My son travels between silence and sound each day.
He received his first cochlear implant when he was a year old. Now in middle school, he’s spent almost his whole life with the ability to turn off the world’s noise at will. In the morning, he attaches the external magnets of his cochlear implants to each side of his head, where they transmit sound from the microphones and speech processors worn over his ears. The electrode arrays in each of his cochleae then stimulate the auditory nerve, and zap, he “hears.”
With his implant, he’s become part of a new generation of profoundly deaf kids who are assimilated into the mainstream hearing world. In 1989, the Food and Drug Administration approved cochlear implants for children aged 2 years or older; in 2000, the agency green-lit implants for kids as young as 12 months. In the wake of those approvals, thousands of parents like me—with no connection to Deaf culture or knowledge of American Sign Language—have opted to have their children receive implants. (More than 90 percent of congenitally deaf babies are born to typical-hearing parents.)
But our decision also placed our son in between two worlds: He is not a member of deaf signing culture, but neither is he fully part of the hearing community. Instead, he lives somewhere in the middle, joining the 48 million Americans who are challenged with some level of hearing loss.
“Sometimes my brain accounts for the fact that I don’t hear,” he says. “Like if I stomp my foot with my implants off, then my brain kind of makes a sound for it.” He is coming to recognize himself as a “hearing/deaf” person—an identity that has shaped his sense of social inclusion in unique ways. When his cochlear implants are off, he says, he experiences the world through a kind of “peaceful darkness.” (At times, the decision to turn it on and off is a strategic one: “It is kind of cool to take them off when someone is being annoying to me.”)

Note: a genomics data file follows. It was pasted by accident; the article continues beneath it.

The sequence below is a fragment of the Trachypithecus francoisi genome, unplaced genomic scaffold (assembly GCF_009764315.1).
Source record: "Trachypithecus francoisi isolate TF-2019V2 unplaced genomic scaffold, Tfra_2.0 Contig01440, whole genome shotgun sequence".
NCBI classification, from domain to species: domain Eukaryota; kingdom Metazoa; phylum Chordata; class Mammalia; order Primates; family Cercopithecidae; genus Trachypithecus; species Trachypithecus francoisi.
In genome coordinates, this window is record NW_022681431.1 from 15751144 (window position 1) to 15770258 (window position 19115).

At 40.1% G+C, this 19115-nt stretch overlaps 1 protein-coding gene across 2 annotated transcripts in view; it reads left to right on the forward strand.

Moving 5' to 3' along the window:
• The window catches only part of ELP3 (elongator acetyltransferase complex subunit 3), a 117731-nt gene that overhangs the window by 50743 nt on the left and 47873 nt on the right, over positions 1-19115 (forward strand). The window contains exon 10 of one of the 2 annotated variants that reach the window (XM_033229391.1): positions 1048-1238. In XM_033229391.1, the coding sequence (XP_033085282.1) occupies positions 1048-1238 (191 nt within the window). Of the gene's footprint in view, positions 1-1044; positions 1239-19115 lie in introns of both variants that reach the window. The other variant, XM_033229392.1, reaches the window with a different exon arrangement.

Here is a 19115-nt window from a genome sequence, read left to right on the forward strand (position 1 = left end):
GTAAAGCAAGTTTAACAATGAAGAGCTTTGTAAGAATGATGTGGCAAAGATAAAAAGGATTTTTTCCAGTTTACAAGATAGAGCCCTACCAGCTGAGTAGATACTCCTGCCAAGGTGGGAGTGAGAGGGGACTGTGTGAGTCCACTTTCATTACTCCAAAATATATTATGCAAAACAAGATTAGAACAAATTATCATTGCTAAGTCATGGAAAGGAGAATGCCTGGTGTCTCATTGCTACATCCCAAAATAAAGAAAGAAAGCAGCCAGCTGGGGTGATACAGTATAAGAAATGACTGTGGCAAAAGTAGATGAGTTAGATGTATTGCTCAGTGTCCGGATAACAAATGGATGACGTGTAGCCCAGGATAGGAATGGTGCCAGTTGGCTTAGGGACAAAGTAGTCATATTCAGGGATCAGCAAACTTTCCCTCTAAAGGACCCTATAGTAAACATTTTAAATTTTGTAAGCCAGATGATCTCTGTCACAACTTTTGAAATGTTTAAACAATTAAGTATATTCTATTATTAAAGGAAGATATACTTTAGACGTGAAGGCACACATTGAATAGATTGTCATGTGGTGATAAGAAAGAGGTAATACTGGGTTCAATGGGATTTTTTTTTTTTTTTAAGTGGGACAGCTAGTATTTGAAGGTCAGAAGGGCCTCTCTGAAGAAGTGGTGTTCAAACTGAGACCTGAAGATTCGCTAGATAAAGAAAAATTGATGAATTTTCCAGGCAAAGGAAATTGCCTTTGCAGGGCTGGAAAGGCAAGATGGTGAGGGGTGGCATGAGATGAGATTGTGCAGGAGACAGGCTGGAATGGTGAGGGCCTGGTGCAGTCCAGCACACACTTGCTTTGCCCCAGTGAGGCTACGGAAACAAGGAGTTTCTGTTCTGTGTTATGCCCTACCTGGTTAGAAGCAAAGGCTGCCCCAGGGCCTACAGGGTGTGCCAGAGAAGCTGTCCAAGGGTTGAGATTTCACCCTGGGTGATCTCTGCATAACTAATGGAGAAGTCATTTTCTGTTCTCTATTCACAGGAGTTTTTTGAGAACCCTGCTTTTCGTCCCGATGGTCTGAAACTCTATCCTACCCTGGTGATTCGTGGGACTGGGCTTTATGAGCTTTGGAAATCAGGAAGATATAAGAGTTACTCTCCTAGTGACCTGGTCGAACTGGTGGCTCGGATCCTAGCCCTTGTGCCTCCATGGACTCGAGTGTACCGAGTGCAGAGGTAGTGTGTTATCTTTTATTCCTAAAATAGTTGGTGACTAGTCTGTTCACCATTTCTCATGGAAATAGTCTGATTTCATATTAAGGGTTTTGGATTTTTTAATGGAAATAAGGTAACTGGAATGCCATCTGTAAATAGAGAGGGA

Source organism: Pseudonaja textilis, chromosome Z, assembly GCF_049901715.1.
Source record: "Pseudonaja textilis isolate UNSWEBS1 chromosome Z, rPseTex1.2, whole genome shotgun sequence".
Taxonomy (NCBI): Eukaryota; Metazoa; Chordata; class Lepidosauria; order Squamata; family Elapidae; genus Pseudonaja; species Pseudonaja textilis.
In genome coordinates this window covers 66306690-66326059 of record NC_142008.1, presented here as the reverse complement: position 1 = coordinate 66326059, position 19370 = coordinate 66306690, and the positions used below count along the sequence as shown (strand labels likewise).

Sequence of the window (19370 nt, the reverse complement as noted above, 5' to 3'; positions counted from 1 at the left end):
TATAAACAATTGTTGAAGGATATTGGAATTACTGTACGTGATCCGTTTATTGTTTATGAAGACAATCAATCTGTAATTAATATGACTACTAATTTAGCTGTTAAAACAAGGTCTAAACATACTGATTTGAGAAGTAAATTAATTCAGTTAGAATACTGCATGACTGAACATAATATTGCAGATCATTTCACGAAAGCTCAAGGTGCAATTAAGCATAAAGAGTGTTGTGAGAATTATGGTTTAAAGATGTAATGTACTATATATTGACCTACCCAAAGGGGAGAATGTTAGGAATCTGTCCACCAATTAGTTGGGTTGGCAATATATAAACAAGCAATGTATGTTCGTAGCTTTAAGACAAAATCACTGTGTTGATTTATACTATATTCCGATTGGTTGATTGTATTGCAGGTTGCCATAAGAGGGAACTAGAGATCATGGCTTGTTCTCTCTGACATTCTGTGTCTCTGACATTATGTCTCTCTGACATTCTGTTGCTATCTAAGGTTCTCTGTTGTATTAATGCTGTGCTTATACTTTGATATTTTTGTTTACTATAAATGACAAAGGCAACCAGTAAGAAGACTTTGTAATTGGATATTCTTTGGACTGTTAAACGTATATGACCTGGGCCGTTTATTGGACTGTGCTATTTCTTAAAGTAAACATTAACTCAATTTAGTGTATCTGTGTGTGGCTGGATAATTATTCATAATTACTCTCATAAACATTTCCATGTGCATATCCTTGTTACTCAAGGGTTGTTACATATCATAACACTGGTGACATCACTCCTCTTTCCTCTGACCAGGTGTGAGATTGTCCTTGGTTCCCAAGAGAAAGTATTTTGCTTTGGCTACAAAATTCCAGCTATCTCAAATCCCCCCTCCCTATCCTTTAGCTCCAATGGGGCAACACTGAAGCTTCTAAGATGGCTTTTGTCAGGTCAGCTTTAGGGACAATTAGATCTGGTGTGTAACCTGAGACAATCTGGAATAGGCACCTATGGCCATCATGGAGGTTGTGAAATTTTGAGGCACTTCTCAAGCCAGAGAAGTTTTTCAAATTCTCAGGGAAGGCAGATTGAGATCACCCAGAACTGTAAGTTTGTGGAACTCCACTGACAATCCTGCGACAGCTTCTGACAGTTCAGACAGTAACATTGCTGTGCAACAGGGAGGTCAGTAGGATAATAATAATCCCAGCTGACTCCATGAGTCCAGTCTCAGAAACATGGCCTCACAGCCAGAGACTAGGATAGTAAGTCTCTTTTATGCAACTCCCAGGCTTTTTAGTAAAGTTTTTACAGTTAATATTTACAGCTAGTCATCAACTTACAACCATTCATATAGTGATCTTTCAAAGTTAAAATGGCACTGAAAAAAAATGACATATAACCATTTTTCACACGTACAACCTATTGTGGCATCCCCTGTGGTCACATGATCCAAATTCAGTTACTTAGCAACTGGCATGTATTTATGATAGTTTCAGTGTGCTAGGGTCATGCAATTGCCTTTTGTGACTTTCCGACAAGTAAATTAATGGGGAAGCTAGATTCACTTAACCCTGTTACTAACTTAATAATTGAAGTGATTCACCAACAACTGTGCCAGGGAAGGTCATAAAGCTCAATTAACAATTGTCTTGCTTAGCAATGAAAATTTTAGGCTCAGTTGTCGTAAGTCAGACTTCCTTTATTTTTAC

According to the FDA, approximately 88,000 people in the U.S. had received cochlear implants as of 2012, including around 38,000 children. The majority of these children attend schools alongside typical-hearing peers, which can be mentally and emotionally taxing as they work to keep up with the sounds around them.
“It’s not like you put [the implants] on and you can hear just like a normal person,” he reminds me. “Sometimes words just get all mixed up and you just can’t understand the person.” Indeed, experts in field of auditory-verbal therapy stress that implant-wearers must be “hearing athletes” in order to thrive in the cacophonous world. Listening is not a passive endeavor, and pressure to keep up can be tiring.
In recent years, advancements in hearing technology have made it a little bit easier. My son now has the Naida CI Q90, a model from the California-based implant manufacturer Advanced Bionics. The implant, recently approved by the FDA, contains software that more effectively minimizes echo, wind, and reverberation sounds. It has Bluetooth capability, meaning that music, movies, and phone calls can be sent wirelessly into his device. It’s also capable of zooming in on a single voice in a noisy environment.
The implant has gone a long way towards helping him integrate more seamlessly into the everyday hearing world. At school, for example, the teacher's voice is transmitted to our son’s receivers via an FM system above all other sound, and a portable pen-shaped microphone on his school desk picks up small group conversations.
But for a tween, naturally, the biggest concern it is all about fitting in. My son’s hair is now deliberately long enough to cover his hearing devices. When asked how he enjoys music, he says that he likes the feeling of hearing what his friends are listening to.
“Maybe I’m not even hearing the same things as them because I have no idea how people hear,” he says, “but I have the feeling I’m really close to it.”
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